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The 7 Secrets to Storytelling: Secret 1 by Carrie Glenn

copy secrets to storytelling the truth about online marketing Sep 28, 2020
Headline - Image by Free-Photos from Pixabay

The 7 Secrets to Storytelling are in my book, The Truth About Online Marketing: and the 7 Secrets to Getting More Sales for Your Business. Over the next few blogs, let's take each secret and dive deeper into it.



First, here are the 7 Secrets:

  1. Make sure that your story has an attention-getting beginning. Like a headline.
  2. Grab every opportunity to tell a personal story.
  3. Change quickly to a first-person narrative in the present tense.
  4. Win an Oscar by getting back “into the moment” as you write or tell your story.
  5. Develop the Middle by adding Interest Getters into your stories.
  6. Pop your ending and make it stick.
  7. Include Improv when you are “speaking” your stories.


#1 Make sure that your story has an attention-getting beginning.

Treat your first sentence like a headline and treat your second sentence like a sub-headline. This is because many forms of publishing do not include a place for your headline and sub-headline. Video doesn’t. FB posts, tweets, and other social media posts usually do not have a place for a headline.

So your first couple of sentences must drive interest and perform as powerfully as a good headline and sub-headline. Their single most important job is to encourage your readers to keep reading.


Jump into their exact thoughts

Also, the beginning should in some way tie in with what your intended audience is feeling at the moment. You can learn to easily jump into their exact thoughts if you did your earlier Avatar work correctly.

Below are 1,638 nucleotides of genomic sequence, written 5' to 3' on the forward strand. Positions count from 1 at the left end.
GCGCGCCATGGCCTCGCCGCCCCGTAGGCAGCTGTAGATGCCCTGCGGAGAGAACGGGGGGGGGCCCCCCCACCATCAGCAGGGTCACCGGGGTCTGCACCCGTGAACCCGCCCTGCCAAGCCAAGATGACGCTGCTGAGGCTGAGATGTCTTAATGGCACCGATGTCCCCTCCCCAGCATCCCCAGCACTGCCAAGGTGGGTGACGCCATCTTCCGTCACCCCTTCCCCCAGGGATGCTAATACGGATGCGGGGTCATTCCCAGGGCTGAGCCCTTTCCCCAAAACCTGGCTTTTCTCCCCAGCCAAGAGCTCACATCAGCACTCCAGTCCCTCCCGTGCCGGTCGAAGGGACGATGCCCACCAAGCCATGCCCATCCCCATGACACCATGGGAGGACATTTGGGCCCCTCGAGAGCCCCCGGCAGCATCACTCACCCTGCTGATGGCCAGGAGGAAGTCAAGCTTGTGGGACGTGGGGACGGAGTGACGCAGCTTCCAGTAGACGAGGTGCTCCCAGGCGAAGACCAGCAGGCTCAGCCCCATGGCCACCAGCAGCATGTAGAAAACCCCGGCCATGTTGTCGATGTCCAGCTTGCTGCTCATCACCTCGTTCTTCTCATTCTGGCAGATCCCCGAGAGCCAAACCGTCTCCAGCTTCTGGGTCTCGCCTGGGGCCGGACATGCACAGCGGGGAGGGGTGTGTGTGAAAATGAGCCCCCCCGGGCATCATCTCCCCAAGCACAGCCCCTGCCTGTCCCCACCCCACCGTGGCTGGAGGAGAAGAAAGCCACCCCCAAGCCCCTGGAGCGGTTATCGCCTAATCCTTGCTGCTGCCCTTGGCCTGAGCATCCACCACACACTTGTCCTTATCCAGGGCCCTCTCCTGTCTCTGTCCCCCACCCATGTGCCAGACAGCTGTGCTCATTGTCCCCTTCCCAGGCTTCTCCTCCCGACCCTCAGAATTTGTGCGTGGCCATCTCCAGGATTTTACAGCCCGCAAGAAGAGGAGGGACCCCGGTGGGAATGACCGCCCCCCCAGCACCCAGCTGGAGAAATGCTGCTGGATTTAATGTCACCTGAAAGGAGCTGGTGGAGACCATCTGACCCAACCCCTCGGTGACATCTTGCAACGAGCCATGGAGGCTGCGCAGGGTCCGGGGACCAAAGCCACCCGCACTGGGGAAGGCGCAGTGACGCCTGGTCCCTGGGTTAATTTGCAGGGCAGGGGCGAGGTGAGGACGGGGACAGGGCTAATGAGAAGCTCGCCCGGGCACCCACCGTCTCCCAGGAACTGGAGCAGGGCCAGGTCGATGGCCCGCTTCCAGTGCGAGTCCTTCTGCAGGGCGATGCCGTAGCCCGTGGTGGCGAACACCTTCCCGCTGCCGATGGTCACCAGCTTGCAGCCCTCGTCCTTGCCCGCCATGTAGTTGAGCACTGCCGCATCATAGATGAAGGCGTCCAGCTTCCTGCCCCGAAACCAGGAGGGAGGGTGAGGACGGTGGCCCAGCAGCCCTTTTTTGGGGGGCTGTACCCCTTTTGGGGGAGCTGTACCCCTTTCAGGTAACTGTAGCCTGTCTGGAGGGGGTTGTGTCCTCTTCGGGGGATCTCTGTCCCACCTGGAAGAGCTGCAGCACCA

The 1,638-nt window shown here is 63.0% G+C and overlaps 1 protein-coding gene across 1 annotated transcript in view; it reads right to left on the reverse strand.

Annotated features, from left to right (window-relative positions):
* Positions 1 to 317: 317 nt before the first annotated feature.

This is because you will know what their exact words are and when you use them in your post, you will increase your audience engagement.

A Great Example:

Suppose you sell a course for living a fulfilling, single life and your audience is thumbing through bridal magazines and reads your ad headline:

“The day I got my divorce was the happiest day of my life...”

This might seem like the worst idea...

...Or would it be?

"Here Fido!"

This type of copy is designed to repel the customers you don’t want. (Remember what we went over earlier when we discussed “dog whistle” copy? I learned it from Frank Kern who learned it from the late Dan Kennedy and then I learned more about it from Dan Kennedy when I learned about Dan Kennedy from Frank Kern.) It could turn out that this “repel” marketing strategy is exactly the perfect way to reach your Perfect Ideal Client.

Using dog whistle copy in its complete opposite platform as we’ve done here may pack an even bigger punch because of the irony.


Think about it. There might be one very unhappy would-be bride who happens to be your Perfect Ideal Client out there and this might be your perfect way to find her. Heck, you may even save her from an unhappy marriage and imminent divorce.

How’s that for the impact of learning and/or implementing good “copy?”

Or if you’re selling a course on how to have a happy marriage... Your sub-headline could read,


“The day I got my divorce was the happiest day of my life ...Says NO bride ever!”

Now, this open wouldn’t repel the happily engaged readers.

Either way, you’ve utterly captured their attention.

As you can see, this all ties in with knowing your audience and the Avatar work we did earlier.


Watch for the 2nd tip soon! And if you just can't wait for it, grab your copy today at:

Carrie 👒


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